Stanza 2: One thousand years before the writing of the poem would have been the ninth century C.E. (A. D.), roughly the era in which the story of Hamlet and Ophelia is set. Shakespeare’s Hamlet was not the first such story. Shakespeare drew on sources that included the twelfth-century Saxo Grammaticus, a compilation of Scandinavian histories, and Francois de Belleforest’s Histoires Tragiques, both of which would also have been available to Rimbaud. In this poem Rimbaud clearly refers to Scandinavian sources as well as to Shakespeare, as shown by his reference in stanza 5 to Norway rather than to Shakespeare’s setting, Denmark.

Stanza 7: Rimbaud’s French refers to this figure as the “un beau cavalier pâle,” which I have translated as “a fine, pale rider.” The English word “cavalier” is derived from the French word, which means “horseman” or “horse rider.” Because the English word has connotations of a dashing, handsome aristocrat or courtier, I have chosen to translate it literally as “rider,” since the phrase “cavalier pâle” clearly alludes to the Biblical “Pale Rider” of the Apocalypse (Revelations 6:8): “Behold a pale horse, and his name that sat on him was Death. . . .”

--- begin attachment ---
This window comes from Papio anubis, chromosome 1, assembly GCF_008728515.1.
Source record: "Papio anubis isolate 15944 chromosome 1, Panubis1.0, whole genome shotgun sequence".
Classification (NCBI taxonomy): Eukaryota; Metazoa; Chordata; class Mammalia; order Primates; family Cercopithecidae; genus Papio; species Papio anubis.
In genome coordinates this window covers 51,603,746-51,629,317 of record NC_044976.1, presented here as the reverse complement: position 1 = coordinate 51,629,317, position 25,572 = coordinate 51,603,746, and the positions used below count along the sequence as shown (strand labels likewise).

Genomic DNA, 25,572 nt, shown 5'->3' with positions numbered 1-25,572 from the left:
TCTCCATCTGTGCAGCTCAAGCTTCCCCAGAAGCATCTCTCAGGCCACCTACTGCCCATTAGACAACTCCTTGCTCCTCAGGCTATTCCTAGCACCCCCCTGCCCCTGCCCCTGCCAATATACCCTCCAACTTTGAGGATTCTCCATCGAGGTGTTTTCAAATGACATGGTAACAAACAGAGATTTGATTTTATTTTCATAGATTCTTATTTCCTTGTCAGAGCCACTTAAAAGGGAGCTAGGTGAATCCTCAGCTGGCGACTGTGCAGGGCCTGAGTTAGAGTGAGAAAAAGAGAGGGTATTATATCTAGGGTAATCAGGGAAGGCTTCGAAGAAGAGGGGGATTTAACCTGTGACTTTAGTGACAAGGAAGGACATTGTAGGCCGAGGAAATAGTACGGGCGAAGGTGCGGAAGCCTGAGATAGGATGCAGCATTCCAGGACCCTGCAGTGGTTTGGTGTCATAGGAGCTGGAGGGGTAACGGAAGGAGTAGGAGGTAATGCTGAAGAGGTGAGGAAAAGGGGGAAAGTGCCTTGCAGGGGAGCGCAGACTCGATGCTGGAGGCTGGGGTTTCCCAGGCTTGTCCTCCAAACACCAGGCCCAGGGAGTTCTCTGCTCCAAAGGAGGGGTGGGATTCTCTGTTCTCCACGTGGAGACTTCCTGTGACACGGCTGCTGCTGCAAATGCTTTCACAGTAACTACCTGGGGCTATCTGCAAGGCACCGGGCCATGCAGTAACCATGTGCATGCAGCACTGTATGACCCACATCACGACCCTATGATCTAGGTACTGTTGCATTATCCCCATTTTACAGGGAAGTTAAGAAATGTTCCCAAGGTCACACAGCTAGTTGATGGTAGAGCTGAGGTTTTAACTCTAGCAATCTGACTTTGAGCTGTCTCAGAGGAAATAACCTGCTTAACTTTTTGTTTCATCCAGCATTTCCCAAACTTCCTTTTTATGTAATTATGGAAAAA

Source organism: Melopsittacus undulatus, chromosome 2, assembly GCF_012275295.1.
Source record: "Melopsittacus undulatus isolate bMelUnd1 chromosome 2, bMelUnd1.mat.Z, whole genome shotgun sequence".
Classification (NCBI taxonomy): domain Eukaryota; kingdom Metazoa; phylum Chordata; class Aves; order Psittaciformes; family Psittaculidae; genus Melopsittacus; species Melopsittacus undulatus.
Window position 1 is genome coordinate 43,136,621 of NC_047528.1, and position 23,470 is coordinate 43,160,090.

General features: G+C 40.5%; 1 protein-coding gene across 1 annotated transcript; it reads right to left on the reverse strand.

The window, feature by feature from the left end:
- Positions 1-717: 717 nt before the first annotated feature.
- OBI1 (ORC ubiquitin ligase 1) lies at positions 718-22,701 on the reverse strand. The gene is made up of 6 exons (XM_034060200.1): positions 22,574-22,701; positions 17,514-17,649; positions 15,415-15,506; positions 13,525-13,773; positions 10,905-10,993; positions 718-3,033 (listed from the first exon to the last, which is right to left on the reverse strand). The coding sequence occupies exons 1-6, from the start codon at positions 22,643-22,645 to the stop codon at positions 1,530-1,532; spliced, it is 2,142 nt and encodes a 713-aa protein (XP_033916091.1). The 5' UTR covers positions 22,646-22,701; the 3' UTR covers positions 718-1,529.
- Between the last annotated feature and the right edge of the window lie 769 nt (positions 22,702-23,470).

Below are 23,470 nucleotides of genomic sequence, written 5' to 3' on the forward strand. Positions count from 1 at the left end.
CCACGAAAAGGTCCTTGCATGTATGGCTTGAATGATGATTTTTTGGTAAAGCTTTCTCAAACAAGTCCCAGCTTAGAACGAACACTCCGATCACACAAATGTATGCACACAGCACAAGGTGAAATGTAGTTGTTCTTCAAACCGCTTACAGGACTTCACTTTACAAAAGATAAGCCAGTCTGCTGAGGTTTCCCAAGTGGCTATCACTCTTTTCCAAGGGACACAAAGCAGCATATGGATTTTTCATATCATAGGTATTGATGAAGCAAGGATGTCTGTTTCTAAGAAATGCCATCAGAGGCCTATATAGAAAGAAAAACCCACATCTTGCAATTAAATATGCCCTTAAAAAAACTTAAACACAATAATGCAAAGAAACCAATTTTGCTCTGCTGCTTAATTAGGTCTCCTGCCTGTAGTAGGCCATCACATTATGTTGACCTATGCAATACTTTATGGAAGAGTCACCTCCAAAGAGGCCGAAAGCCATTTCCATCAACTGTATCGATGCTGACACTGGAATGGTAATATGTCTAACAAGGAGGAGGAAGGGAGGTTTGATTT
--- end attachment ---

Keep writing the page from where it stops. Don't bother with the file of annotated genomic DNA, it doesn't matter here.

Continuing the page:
Stanza 7: Rimbaud’s original French phrase is “s’assit muet à tes genoux,” for which the literal translation is “sat on your knee.” The idea of a horseman sitting on frail Ophelia’s knees (or lap) is ludicrous. So instead I relied upon the passage from Shakespeare’s Hamlet, Act III, scene ii, in which Hamlet banters obscenely with Ophelia and suggests he would like to “lie between” her legs and then moderates the suggestion: “I mean, my head upon your lap.”